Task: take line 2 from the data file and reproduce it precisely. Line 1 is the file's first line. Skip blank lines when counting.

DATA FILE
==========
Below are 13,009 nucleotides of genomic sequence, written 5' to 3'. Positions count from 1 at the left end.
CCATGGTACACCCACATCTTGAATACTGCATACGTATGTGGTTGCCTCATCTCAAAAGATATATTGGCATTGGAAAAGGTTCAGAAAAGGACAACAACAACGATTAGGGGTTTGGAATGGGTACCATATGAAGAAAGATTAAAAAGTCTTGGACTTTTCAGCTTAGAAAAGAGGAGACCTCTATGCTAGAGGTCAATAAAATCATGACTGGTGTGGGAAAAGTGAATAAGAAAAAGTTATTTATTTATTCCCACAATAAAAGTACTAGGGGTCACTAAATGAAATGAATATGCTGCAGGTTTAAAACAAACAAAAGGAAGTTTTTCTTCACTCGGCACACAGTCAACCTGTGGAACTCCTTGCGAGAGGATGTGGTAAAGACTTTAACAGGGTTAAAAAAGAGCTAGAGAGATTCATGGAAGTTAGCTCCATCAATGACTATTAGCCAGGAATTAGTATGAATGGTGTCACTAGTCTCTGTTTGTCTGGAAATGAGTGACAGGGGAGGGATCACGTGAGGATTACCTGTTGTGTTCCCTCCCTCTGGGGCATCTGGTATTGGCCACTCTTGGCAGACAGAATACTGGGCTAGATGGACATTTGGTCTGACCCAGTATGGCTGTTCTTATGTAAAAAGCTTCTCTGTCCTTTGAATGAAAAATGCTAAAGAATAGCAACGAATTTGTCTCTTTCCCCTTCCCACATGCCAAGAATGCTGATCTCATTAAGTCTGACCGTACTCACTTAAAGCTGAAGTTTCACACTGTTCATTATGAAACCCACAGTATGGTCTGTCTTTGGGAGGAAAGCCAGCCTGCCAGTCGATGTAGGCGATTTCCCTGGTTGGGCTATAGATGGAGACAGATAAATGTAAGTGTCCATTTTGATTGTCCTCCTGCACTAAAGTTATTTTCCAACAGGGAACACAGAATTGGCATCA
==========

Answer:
CCATGGTACACCCACATCTTGAATACTGCATACGTATGTGGTTGCCTCATCTCAAAAGATATATTGGCATTGGAAAAGGTTCAGAAAAGGACAACAACAACGATTAGGGGTTTGGAATGGGTACCATATGAAGAAAGATTAAAAAGTCTTGGACTTTTCAGCTTAGAAAAGAGGAGACCTCTATGCTAGAGGTCAATAAAATCATGACTGGTGTGGGAAAAGTGAATAAGAAAAAGTTATTTATTTATTCCCACAATAAAAGTACTAGGGGTCACTAAATGAAATGAATATGCTGCAGGTTTAAAACAAACAAAAGGAAGTTTTTCTTCACTCGGCACACAGTCAACCTGTGGAACTCCTTGCGAGAGGATGTGGTAAAGACTTTAACAGGGTTAAAAAAGAGCTAGAGAGATTCATGGAAGTTAGCTCCATCAATGACTATTAGCCAGGAATTAGTATGAATGGTGTCACTAGTCTCTGTTTGTCTGGAAATGAGTGACAGGGGAGGGATCACGTGAGGATTACCTGTTGTGTTCCCTCCCTCTGGGGCATCTGGTATTGGCCACTCTTGGCAGACAGAATACTGGGCTAGATGGACATTTGGTCTGACCCAGTATGGCTGTTCTTATGTAAAAAGCTTCTCTGTCCTTTGAATGAAAAATGCTAAAGAATAGCAACGAATTTGTCTCTTTCCCCTTCCCACATGCCAAGAATGCTGATCTCATTAAGTCTGACCGTACTCACTTAAAGCTGAAGTTTCACACTGTTCATTATGAAACCCACAGTATGGTCTGTCTTTGGGAGGAAAGCCAGCCTGCCAGTCGATGTAGGCGATTTCCCTGGTTGGGCTATAGATGGAGACAGATAAATGTAAGTGTCCATTTTGATTGTCCTCCTGCACTAAAGTTATTTTCCAACAGGGAACACAGAATTGGCATCA